The Native Americans who occupied the area known as Poverty Point in northern Louisiana more than 3,000 years ago long were highly skilled engineers capable of building massive earthen structures that have withstood the test of time. It has been believed that they were simple hunters and gatherers, but new  archaeological findings paint a very different picture of America’s first civilization.

“We as a research community—and population as a whole—have undervalued native people and their ability to do this work and to do it quickly in the ways they did,” said Tristram Kidder, lead author of the study and  Professor of Anthropology at Washington University in St. Louis.

“One of the most remarkable things is that these earthworks have held together for more than 3,000 years with no failure or major erosion. By comparison, modern bridges, highways and dams fail with amazing regularity because building things out of dirt is more complicated than you would think. They really were incredible engineers with very sophisticated technical knowledge.”

The Poverty Point World Heritage site consists of a massive 72-foot-tall earthen mound and concentric half circle ridges. The structures were constructed approximately 3,400 years ago from nearly 2 million cubic yards of soil.

According to Kidder, the site was likely an important religious site where Native Americans came in pilgrimage, similar to Mecca. It was abandoned abruptly between 2,000-2,200 years ago—most likely due to documented flooding in the Mississippi Valley and climate change.

The ridges at Poverty Point contain many artifacts around the edges and within, suggesting that people lived there. Using modern research methods including radiocarbon dating, microscopic analysis of soils and magnetic measurements of soils, the research provides conclusive evidence that the earthworks were built rapidly. Essentially, there is no evidence of boundaries or signs of weathering between the various levels, which would have occurred if there was even a brief pause in construction. Kidder believes the construction was completed in lifts, or layers of sediment deposited to increase the ridge height and linear dimensions before another layer was placed to expand the footprint vertically and horizontally.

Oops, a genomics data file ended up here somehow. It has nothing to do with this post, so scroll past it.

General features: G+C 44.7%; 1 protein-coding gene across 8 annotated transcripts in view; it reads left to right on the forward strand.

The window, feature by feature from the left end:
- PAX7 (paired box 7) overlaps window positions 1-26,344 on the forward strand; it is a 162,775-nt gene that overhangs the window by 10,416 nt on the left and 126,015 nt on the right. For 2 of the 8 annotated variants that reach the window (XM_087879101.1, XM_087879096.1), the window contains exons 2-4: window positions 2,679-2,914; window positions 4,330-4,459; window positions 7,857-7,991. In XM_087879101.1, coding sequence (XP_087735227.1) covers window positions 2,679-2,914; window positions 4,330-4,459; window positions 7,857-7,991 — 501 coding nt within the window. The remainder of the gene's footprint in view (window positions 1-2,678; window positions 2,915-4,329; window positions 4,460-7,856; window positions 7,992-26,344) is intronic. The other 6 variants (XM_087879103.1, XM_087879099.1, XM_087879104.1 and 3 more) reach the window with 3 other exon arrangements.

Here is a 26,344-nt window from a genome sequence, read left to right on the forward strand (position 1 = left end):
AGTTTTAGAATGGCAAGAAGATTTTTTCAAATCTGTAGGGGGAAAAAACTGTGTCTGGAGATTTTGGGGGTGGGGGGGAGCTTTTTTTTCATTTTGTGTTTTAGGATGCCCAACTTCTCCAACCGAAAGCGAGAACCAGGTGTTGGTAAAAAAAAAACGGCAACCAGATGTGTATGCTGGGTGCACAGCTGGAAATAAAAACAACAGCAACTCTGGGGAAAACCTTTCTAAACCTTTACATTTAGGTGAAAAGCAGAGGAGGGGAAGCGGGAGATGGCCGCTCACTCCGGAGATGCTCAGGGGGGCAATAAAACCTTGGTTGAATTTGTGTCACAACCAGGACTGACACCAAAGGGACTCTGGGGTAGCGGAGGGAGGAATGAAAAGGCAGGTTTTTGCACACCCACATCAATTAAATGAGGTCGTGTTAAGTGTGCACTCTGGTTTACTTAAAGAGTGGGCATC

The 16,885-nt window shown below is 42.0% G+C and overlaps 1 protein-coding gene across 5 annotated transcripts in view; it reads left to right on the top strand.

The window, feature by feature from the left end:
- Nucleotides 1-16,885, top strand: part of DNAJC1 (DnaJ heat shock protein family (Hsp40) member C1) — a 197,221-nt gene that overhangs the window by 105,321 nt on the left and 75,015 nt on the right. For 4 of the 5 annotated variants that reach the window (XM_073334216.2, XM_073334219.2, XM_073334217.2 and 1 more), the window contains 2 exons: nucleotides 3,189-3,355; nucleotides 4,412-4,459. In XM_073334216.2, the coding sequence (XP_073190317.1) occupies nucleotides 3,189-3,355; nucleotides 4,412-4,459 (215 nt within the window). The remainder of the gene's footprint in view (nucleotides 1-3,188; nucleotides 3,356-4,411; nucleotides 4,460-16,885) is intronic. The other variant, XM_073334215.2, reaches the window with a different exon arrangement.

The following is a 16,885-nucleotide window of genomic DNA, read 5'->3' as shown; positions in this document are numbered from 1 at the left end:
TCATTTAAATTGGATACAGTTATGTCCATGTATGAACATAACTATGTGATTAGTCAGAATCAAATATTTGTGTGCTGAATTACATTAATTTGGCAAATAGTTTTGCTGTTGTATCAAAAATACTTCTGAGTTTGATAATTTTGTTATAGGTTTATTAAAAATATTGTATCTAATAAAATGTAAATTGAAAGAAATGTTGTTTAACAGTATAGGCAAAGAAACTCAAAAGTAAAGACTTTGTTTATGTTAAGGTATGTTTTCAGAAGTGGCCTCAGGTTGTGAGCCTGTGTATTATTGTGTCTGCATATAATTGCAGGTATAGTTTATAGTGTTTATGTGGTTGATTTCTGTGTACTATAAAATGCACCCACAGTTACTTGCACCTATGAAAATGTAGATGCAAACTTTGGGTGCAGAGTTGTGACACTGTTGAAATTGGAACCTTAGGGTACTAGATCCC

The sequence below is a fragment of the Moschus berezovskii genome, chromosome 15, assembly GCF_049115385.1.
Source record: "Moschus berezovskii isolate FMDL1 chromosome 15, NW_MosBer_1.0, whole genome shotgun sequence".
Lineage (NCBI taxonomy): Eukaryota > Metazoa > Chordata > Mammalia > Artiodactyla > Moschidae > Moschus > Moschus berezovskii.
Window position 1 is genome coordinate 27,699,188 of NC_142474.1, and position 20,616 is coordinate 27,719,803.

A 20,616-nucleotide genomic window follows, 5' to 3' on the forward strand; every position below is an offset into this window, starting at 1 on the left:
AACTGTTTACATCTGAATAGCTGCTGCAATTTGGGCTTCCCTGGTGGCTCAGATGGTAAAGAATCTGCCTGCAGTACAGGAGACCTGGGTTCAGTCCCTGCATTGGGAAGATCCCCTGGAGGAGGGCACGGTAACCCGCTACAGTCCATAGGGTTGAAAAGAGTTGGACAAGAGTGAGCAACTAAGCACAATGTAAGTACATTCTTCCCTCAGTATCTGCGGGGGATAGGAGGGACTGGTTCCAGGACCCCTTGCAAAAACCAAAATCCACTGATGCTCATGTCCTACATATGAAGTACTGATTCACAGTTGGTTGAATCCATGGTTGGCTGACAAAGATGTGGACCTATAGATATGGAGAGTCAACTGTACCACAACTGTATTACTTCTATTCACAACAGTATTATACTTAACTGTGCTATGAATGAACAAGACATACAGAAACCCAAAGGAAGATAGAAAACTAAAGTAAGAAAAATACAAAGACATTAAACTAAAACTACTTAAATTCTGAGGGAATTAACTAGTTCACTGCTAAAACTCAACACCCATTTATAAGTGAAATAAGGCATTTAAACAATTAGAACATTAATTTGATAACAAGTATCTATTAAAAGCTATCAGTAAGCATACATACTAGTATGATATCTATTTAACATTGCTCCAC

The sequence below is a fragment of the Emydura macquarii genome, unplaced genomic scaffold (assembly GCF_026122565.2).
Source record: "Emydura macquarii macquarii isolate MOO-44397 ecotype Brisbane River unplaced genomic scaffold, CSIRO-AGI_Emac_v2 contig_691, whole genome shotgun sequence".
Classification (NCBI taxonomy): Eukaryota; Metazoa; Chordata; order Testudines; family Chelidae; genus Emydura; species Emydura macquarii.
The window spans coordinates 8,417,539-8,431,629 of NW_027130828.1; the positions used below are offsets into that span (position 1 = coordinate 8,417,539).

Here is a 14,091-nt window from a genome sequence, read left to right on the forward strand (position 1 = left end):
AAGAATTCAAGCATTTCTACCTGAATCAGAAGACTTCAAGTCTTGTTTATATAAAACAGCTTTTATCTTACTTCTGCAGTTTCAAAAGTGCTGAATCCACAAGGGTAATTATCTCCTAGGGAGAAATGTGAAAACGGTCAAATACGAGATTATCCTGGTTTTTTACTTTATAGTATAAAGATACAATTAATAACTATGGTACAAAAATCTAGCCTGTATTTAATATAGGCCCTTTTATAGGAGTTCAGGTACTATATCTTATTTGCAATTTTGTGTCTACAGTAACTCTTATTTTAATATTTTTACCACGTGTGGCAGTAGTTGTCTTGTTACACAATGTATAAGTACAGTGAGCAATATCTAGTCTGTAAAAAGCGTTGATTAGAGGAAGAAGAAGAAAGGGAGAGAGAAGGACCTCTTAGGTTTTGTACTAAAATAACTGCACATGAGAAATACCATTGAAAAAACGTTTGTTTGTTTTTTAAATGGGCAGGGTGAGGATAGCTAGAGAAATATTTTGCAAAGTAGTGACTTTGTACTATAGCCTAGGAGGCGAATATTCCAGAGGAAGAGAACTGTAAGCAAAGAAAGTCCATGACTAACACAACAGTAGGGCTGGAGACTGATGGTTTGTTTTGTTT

An excavation before sampling. Note the color changes between layers. The darker layers have carbon-rich deposits made by humans, such as midden or garbage that was scraped up and dumped to form the ridge structure during construction. There is little organic garbage in the upper third section.

Building the enormous mounds and ridges at Poverty Point would have required a large labor pool that was well organized and would have required leadership to execute. “Between the speed of the excavation and construction, and the quantity of earth being moved, these data show us native people coming to the site and working in concert. This in and of itself is remarkable because hunter-gatherers aren’t supposed to be able to do these activities,” Kidder said.

Due to its proximity to the Gulf of Mexico, this area receives lots of rain that makes earthworks especially prone to erosion. Microscopic analysis of soils shows that the Native Americans mixed different types of soil—clays, silts and sand—in a calculated recipe to make the structures stronger.

“Similar to the Roman concrete or rammed earth in China, Native Americans discovered sophisticated ways of mixing different types of materials to make them virtually indestructible, despite not being compacted. There’s some magic there that our modern engineers have not been able to figure out yet,” Kidder said.

You can read the original article at phys.org


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